In the Coast Guard, NJP may be referred to as “Captain’s Mast,” “Mast,” “Admiral’s Mast” if imposed by a flag officer, or an “Article 15.” Like the other branches, if you are attached to or embarked on a vessel, you will not have the right to consult with an attorney or decline nonjudicial punishment and demand trial by court martial. If you are not, you will be afforded the opportunity to consult with an attorney and the command may even arrange it. A Petty Officer or officer will be appointed as a mast representative to assist you with preparing for and participating in the mast proceedings. Even if you decline the appointment of a representative, the command may still appoint one. If there is an individual attached to the unit who you want as a mast representative, that individual will be appointed if practicable and if the person is reasonably available, and not involved in the subject matter of the mast. There is no confidentiality with the mast representative like there is with an attorney.
Despite the varying standards of proof in the different branches, a commander who initiates nonjudicial punishment likely already thinks that you are guilty. The rules of evidence do not apply at NJP and the commander can consider anything s/he deems relevant, even if the rules of evidence would not allow it at court martial. It is imperative that you consult with an experienced attorney immediately in order to assess your case. An experienced attorney will be able to identify whether there are problems with the evidence and advise you whether to accept the NJP or to fight at a court martial. If accepting NJP is the best course of action for you, your attorney can develop a defense strategy and help you prepare matters in defense, extenuation, and mitigation. You are not entitled to an attorney at the NJP proceeding with the commander. However, your attorney can prepare the defense so that you can make an effective presentation to your commander.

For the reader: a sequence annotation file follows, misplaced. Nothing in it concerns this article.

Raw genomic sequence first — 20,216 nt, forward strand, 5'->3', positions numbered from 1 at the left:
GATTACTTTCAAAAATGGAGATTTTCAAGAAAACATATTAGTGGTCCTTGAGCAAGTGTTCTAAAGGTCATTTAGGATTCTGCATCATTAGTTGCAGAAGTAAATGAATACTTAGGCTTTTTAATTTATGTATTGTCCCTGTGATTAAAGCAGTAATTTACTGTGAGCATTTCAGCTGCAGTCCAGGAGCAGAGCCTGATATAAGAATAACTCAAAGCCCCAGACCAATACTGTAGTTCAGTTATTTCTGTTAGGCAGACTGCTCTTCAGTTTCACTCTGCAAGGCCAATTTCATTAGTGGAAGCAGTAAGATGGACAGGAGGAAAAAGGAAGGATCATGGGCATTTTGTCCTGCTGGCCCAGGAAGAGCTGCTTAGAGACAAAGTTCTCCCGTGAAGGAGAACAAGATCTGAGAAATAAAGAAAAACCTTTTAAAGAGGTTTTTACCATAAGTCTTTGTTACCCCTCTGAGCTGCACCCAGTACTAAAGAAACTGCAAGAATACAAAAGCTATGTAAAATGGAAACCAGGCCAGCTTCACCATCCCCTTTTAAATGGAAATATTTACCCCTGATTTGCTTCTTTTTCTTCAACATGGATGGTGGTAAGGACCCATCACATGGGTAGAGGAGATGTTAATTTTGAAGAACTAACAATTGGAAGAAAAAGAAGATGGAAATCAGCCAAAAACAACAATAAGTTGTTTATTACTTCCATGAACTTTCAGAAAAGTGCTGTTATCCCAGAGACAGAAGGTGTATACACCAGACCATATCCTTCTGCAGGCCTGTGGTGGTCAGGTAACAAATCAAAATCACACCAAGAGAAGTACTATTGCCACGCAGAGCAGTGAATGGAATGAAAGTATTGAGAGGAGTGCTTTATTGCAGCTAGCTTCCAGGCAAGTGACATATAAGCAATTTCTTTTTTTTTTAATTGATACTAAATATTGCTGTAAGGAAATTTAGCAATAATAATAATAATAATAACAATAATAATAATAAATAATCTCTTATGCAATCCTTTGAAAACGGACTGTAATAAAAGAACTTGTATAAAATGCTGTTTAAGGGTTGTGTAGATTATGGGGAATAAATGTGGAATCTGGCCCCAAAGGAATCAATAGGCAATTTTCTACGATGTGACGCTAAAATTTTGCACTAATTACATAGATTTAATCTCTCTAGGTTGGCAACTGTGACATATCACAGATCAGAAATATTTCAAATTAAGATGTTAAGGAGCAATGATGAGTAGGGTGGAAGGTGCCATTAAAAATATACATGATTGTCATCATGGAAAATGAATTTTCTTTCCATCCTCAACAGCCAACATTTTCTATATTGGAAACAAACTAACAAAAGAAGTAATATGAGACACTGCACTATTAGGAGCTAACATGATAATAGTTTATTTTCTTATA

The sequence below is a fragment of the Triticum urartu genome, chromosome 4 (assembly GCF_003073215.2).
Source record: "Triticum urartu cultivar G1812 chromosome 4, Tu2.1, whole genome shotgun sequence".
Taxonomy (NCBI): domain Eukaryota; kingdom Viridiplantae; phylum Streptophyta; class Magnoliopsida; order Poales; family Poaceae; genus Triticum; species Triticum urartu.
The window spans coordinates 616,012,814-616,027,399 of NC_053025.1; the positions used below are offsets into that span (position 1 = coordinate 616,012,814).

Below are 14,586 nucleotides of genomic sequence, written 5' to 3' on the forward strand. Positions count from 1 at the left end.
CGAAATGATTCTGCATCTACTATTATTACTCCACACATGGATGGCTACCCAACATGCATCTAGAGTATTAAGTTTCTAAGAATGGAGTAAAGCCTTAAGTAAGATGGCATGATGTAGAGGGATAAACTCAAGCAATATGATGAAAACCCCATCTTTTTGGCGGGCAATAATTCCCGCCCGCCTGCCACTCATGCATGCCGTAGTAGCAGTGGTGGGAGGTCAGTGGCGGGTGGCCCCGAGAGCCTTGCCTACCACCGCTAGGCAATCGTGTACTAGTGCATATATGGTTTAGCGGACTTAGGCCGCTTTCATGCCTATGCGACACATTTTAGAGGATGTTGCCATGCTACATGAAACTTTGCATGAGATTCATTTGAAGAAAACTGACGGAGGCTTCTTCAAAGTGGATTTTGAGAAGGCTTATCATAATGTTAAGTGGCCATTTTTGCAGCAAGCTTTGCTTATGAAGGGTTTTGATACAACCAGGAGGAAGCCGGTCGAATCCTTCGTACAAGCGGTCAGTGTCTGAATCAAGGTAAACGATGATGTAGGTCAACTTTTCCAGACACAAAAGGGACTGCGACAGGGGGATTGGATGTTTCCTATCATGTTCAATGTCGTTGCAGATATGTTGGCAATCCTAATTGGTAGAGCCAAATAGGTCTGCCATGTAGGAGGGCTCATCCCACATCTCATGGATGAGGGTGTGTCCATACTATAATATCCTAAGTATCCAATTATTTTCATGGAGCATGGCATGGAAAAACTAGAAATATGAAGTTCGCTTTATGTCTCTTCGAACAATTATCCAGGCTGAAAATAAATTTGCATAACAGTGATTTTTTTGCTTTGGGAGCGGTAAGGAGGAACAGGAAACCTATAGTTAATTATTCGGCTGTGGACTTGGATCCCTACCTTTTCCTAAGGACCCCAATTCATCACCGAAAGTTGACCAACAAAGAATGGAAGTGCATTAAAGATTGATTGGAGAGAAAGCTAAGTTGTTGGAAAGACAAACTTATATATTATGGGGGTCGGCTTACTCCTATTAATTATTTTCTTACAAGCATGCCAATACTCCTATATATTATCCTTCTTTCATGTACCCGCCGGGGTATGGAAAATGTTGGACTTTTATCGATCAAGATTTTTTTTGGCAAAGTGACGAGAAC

Nonjudicial punishments move fast and you will have a very short amount of time to prepare your defense. This is one of the reasons why it is best to get an experienced attorney on your side as early as possible, ideally while you are under investigation. Many attorneys will be afraid to advise you to decline NJP and demand trial by court martial, even if that is what is best for you.
This will not help you. The military likes to be uniform. However, the law is an exception and there is no “one size fits all” regarding punishment. Commanders have the discretion to treat all cases individually and uniquely. In fact, they are encouraged to do so.
No. Commanders have the discretion to dispose of a case in any way they deem appropriate. This means that if you decline NJP, the command may take adverse administrative action against you instead, to include administrative separation. However, if you decline NJP you should be prepared to go to trial. This is what typically happens.
No. This is one of the greatest NJP myths in the military. The appellate authority is not allowed to increase punishment. Some leaders will try to scare you into not appealing so that the higher authorities are not involved.